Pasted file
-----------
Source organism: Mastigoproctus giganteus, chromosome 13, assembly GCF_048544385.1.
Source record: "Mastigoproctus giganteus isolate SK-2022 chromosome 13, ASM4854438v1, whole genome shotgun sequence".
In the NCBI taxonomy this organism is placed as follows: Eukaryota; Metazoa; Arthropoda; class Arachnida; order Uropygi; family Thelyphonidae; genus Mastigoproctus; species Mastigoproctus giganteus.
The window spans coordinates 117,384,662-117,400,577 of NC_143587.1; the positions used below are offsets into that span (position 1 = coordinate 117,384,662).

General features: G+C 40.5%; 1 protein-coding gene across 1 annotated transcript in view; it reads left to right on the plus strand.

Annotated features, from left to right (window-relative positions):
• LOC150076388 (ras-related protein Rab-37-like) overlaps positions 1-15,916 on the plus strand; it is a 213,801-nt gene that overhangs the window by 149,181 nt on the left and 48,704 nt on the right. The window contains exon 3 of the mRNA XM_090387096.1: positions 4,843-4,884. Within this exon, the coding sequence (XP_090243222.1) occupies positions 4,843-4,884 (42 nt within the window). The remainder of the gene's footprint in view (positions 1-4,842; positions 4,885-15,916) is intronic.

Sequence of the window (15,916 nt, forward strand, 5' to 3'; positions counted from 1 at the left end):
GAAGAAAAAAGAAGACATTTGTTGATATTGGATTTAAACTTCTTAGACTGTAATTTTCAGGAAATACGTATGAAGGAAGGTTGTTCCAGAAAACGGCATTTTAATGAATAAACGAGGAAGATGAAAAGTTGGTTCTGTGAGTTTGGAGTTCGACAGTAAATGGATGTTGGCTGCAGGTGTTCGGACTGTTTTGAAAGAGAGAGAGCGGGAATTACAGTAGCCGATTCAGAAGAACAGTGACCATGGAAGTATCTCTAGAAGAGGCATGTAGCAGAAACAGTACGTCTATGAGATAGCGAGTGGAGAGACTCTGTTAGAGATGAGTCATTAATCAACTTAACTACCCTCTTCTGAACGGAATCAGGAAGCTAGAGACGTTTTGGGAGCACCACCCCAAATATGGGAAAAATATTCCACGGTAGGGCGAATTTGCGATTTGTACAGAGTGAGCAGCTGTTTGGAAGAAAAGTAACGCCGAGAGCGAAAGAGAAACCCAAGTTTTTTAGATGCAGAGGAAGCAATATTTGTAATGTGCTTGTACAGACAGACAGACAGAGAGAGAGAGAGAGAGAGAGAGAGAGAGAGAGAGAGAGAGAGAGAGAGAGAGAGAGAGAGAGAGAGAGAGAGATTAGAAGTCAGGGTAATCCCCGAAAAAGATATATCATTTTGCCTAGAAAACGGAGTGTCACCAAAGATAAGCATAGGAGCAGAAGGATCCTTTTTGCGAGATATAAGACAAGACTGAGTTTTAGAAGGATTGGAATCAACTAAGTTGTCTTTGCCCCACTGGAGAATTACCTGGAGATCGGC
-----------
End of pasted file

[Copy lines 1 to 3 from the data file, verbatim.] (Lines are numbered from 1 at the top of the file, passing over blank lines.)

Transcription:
Source organism: Mastigoproctus giganteus, chromosome 13, assembly GCF_048544385.1.
Source record: "Mastigoproctus giganteus isolate SK-2022 chromosome 13, ASM4854438v1, whole genome shotgun sequence".
In the NCBI taxonomy this organism is placed as follows: Eukaryota; Metazoa; Arthropoda; class Arachnida; order Uropygi; family Thelyphonidae; genus Mastigoproctus; species Mastigoproctus giganteus.